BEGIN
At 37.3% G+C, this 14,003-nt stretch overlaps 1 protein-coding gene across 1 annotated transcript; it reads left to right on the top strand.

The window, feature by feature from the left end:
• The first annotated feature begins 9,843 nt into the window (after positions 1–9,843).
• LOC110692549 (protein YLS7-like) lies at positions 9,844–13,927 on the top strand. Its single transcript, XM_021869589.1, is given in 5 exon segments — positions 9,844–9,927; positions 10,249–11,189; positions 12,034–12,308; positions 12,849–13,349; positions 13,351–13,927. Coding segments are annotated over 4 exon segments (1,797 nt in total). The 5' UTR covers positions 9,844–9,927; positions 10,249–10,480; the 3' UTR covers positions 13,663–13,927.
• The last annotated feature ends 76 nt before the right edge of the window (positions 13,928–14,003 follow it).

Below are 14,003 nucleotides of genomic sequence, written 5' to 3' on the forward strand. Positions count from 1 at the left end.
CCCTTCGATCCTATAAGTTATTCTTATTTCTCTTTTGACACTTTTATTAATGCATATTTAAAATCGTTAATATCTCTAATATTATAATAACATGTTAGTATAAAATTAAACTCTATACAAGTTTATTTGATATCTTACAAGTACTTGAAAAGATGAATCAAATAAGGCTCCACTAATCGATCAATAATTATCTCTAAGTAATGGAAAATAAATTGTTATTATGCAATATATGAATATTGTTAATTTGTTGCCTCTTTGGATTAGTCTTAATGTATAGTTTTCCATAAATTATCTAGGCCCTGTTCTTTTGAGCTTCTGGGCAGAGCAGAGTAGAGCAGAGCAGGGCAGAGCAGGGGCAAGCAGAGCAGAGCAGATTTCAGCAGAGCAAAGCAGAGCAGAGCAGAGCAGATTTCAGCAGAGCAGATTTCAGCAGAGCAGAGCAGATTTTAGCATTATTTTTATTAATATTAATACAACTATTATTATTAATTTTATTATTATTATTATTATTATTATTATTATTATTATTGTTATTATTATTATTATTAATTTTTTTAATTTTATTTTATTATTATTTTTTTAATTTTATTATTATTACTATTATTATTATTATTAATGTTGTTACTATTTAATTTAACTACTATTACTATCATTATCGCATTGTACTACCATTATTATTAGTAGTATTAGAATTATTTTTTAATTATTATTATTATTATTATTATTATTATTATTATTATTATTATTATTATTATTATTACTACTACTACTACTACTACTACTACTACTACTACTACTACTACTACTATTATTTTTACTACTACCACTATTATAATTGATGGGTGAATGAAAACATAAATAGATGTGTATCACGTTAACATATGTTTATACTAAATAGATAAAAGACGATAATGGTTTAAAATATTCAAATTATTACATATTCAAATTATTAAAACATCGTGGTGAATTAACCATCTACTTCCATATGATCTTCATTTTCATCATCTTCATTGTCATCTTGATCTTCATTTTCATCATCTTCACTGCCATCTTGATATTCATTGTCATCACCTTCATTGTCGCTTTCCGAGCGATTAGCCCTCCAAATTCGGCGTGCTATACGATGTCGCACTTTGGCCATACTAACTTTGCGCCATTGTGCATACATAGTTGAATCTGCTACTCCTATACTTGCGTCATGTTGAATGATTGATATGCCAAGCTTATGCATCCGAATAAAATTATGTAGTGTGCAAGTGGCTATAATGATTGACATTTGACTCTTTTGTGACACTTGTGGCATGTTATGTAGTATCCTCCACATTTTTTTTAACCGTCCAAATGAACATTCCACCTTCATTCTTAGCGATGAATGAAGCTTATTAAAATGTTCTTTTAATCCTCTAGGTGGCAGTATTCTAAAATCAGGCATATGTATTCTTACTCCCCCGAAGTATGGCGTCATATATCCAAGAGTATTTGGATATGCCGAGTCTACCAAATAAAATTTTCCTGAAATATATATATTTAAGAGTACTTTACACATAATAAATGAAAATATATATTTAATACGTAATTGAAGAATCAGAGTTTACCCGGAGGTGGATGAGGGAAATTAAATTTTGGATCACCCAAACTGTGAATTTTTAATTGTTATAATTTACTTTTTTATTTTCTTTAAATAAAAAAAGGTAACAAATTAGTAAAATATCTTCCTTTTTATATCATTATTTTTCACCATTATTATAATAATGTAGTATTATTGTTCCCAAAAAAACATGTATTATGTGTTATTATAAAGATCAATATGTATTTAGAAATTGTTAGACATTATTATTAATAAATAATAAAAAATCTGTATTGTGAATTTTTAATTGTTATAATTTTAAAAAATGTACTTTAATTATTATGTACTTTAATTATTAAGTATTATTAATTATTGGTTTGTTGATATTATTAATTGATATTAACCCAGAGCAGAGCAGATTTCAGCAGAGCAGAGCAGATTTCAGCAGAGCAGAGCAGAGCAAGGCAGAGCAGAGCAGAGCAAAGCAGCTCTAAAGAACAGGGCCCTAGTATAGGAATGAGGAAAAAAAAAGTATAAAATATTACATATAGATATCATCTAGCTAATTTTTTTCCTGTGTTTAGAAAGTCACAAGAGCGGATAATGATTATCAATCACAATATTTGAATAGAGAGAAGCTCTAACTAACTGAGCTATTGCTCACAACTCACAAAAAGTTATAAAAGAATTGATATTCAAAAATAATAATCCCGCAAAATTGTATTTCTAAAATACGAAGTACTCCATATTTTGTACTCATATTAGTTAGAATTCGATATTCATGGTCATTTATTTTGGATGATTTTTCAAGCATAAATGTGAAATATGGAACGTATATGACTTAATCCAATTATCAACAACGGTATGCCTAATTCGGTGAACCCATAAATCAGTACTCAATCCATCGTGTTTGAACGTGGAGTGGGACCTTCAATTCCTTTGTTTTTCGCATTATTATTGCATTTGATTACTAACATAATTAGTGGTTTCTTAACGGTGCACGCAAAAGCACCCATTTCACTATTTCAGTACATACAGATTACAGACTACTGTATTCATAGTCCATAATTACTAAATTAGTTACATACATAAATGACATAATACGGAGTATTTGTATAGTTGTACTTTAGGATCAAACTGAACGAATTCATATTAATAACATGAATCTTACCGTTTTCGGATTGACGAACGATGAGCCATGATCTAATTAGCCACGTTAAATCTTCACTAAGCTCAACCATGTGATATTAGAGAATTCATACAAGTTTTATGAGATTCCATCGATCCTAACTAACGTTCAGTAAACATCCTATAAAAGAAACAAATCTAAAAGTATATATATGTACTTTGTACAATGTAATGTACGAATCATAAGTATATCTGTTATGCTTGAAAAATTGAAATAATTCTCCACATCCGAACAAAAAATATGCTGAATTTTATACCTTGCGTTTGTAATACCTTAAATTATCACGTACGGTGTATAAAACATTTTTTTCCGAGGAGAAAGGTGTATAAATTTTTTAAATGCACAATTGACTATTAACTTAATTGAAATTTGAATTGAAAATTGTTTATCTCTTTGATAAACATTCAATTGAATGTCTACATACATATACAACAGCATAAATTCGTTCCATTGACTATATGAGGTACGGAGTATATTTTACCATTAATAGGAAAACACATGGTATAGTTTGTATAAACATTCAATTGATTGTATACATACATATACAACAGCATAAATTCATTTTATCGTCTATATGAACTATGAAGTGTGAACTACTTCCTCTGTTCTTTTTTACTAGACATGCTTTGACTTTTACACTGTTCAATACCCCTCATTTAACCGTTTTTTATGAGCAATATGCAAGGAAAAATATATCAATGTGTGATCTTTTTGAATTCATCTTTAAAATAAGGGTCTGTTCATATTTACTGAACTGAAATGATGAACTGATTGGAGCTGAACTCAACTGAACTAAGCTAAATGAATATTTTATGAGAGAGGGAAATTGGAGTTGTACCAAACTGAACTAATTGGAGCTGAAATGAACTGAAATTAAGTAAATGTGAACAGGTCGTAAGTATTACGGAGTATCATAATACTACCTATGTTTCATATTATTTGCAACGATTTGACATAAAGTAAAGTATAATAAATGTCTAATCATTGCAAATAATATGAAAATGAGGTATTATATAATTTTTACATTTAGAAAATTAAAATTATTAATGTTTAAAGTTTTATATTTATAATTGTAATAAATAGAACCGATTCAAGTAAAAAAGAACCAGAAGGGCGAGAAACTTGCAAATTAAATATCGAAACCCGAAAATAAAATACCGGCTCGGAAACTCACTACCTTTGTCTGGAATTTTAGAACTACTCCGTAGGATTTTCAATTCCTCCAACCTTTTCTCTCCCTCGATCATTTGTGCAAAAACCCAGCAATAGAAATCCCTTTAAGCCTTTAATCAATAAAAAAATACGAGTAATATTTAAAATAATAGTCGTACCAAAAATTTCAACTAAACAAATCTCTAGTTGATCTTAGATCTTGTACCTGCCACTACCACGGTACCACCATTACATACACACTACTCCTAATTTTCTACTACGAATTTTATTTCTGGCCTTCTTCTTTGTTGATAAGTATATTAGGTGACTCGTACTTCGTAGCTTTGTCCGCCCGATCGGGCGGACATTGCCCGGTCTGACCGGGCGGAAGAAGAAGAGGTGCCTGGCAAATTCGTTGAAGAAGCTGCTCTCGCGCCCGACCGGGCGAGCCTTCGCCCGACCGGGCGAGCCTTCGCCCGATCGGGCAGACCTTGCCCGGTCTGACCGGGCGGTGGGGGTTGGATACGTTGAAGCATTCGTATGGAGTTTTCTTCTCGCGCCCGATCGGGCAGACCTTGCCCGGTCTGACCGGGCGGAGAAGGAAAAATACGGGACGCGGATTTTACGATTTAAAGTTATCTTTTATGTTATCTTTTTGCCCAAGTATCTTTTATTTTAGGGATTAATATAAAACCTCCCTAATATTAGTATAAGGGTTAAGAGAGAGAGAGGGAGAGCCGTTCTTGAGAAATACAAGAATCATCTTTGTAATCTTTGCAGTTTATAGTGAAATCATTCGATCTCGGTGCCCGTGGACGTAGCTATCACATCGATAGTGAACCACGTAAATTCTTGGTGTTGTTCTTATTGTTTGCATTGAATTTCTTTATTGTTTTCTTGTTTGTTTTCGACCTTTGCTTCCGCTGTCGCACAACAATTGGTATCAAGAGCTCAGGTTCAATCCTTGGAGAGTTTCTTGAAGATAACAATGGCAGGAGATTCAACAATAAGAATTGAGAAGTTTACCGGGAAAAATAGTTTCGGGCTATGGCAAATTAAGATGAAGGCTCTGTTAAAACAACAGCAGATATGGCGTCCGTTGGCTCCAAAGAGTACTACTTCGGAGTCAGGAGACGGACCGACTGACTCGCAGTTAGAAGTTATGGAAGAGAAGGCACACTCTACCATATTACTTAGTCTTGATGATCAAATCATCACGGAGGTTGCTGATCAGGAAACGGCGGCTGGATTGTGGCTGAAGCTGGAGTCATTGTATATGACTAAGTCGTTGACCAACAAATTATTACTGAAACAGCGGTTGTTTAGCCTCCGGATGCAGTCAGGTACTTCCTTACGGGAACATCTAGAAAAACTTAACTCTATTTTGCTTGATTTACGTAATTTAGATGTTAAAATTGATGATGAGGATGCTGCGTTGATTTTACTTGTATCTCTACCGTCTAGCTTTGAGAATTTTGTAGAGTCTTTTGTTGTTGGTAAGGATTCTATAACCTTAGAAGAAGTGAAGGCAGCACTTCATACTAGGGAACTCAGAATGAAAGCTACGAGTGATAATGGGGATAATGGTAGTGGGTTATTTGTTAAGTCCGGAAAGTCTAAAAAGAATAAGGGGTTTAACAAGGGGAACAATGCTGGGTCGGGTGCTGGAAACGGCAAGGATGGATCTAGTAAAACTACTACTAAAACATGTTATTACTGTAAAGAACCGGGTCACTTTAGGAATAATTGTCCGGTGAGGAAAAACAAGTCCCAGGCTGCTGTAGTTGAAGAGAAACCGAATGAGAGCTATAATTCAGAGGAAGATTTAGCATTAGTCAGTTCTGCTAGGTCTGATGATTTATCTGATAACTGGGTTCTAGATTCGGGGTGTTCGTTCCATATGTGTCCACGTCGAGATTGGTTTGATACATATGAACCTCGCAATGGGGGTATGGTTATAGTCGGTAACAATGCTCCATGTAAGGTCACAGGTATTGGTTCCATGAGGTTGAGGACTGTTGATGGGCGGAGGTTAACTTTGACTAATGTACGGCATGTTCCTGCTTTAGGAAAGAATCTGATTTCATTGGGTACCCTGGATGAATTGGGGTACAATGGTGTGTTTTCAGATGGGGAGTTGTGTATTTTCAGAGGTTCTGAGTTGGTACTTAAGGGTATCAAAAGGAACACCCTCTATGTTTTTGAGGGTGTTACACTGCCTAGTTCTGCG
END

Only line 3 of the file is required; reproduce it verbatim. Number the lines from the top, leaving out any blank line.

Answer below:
• The first annotated feature begins 9,843 nt into the window (after positions 1–9,843).